Battle lines have been drawn between tax-free New Hampshire and "Taxachusetts" — and the line is at the states' border.
Bay State officials said New Hampshire businesses should be collecting Massachusetts' 5 percent sales tax from residents who cross the border to shop — and save money.
Massachusetts is suing Connecticut-based Town Fair Tire for allowing its residents to purchase tires at New Hampshire stores and not charging them the 5 percent Massachusetts sales tax. The lawsuit is based on the state's use tax, which is applied to items bought outside Massachusetts that are intended to be used in the state.
The case now before the Supreme Judicial Court applies only to Town Fair Tire, but some experts think the results could be much more far-reaching.
The case doesn't mean Massachusetts has new collection initiatives or will have any impact on New Hampshire's retailers, according to a statement from Richard Bliss, spokesman for the Massachusetts Department of Revenue.
But two law professors who studied the case disagree.
"Taken to its logical extreme, that rule would require a nationwide retailer to determine the residence of all its customers," professors John Swain and Walter Hellerstein wrote in the trade publication "State Tax Notes."
The professors also warned that if Massachusetts forces out-of-state retailers to collect its 5 percent tax, neighbors with higher tax rates like Rhode Island (7 percent) and Connecticut (6 percent) could demand Massachusetts stores collect and give them the extra tax their own residents would have paid if they shopped at home.
Customers, business owners vocal about objections
New Hampshire business owners and customers said they won't be happy if Massachusetts chases them across the border in pursuit of tax dollars.
Nancy Kyle, president of the New Hampshire Retail Merchants Association, said she's outraged by the case because New Hampshire has worked hard to fend off a sales tax. New Hampshire is the only New England state that doesn't have a sales tax.
"It's not the job of New Hampshire retailers to enforce Massachusetts tax law," Kyle said.
She said Massachusetts is "testing the waters" by going after a medium-sized regional retailer like Town Fair Tire and, if it's successful, it could go after big-box stores and small retailers next.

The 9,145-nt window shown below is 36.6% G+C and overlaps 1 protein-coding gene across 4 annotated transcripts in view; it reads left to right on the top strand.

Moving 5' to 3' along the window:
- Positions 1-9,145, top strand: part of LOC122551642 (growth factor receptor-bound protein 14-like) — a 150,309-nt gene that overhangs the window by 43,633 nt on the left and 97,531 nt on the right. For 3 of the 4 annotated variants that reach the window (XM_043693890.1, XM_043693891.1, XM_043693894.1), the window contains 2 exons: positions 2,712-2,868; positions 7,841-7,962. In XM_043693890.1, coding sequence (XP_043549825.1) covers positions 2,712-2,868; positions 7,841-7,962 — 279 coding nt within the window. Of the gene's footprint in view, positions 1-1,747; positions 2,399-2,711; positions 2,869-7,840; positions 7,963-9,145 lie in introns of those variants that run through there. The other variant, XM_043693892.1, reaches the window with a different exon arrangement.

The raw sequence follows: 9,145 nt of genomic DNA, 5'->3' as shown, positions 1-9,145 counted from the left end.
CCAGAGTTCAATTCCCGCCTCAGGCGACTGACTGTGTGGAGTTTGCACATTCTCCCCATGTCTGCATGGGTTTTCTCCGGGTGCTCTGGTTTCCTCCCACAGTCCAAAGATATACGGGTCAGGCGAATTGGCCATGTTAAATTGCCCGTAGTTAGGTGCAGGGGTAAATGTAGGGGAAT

"Are we going to screen every shopper to see where they're from?" Kyle said.
Rep. Norman Major, R-Plaistow, a member of the state House Ways and Means Committee, said Massachusetts would be overstepping its bounds if the state ever tried to cross the border to collect tax revenue or pressure New Hampshire retailers into charging Bay State taxes.
"The person in New Hampshire selling things in his store and not delivering to Massachusetts has no idea where it's going to end up," Major said.
Attempts to force New Hampshire store owners to charge the tax would be intimidating to customers from both sides of the border, he said.
"I don't think we should stand for that," Major said.
Retailers don't want to be tax collectors
Jeff LaPointe, store manager at John Deere dealer James R. Rosencrantz & Sons in Derry and Kingston, said a good percentage of their customers do come from south of the border. But the store isn't responsible for charging Massachusetts sales tax if the customer picks up the tractor at either store, he said.
"It's not my responsibility to make sure that you pay the tax," LaPointe said.
If that responsibility did become the store's job, then it could mean fewer Massachusetts customers shopping in their stores, LaPointe said.
The only time a customer is charged the 5 percent Massachusetts tax is when a tractor is delivered to a Massachusetts home or business, LaPointe said.
The same is true for Best Buy in Salem, according to store manager Don Smith.
If Massachusetts suddenly demanded Massachusetts residents pay sales tax in another state, Best Buy would have to comply with the rule, Smith said.
"It would be another step," he said. "But if that's what the law was, we'd take that step."
A manager at Fay's Salem Tire in Salem said any changes in tax law might not have much of an effect on that business.
Manager Rich Stacy said the store has a lot of loyal customers from Massachusetts who would likely still continue to shop with them, regardless of whether they had to pay Massachusetts taxes.
Stacy said he was aware of the Town Fair Tire lawsuit, but also was concerned that customers looking for a bargain might go elsewhere.
"People are going to try to save as much as possible," Stacy said.
Shoppers cross the border to save
The problem with the use tax is that it's up to individual customers to file — and few people ever do.
Massachusetts tax officials said they have no idea how much money the state is missing out on from residents who shop across the border.
James Lefave, a Wilmington, Mass., homeowner, said he had never heard of a use tax while loading windows into the back of his pickup truck at The Home Depot in Salem yesterday.
Like many Massachusetts residents, Lefave traveled north to pick up 20 windows and a garage door to avoid paying the 5 percent sales tax that would have been tacked on to his purchase if they were delivered to his home.
"I didn't know you had to claim it," Lefave said.
Mary Reese, chairwoman of the Greater Salem Chamber of Commerce, said forcing local businesses to enforce Massachusetts tax law during tough economic times would harm local businesses.
"My suggestion would be rather than attempt to harm our New Hampshire businesses, which border Massachusetts, the commonwealth should adopt a less burdensome tax structure, which helps their own consumers and businesses," Reese said.
Staff writer Bill Kirk and The Associated Press contributed to this report.
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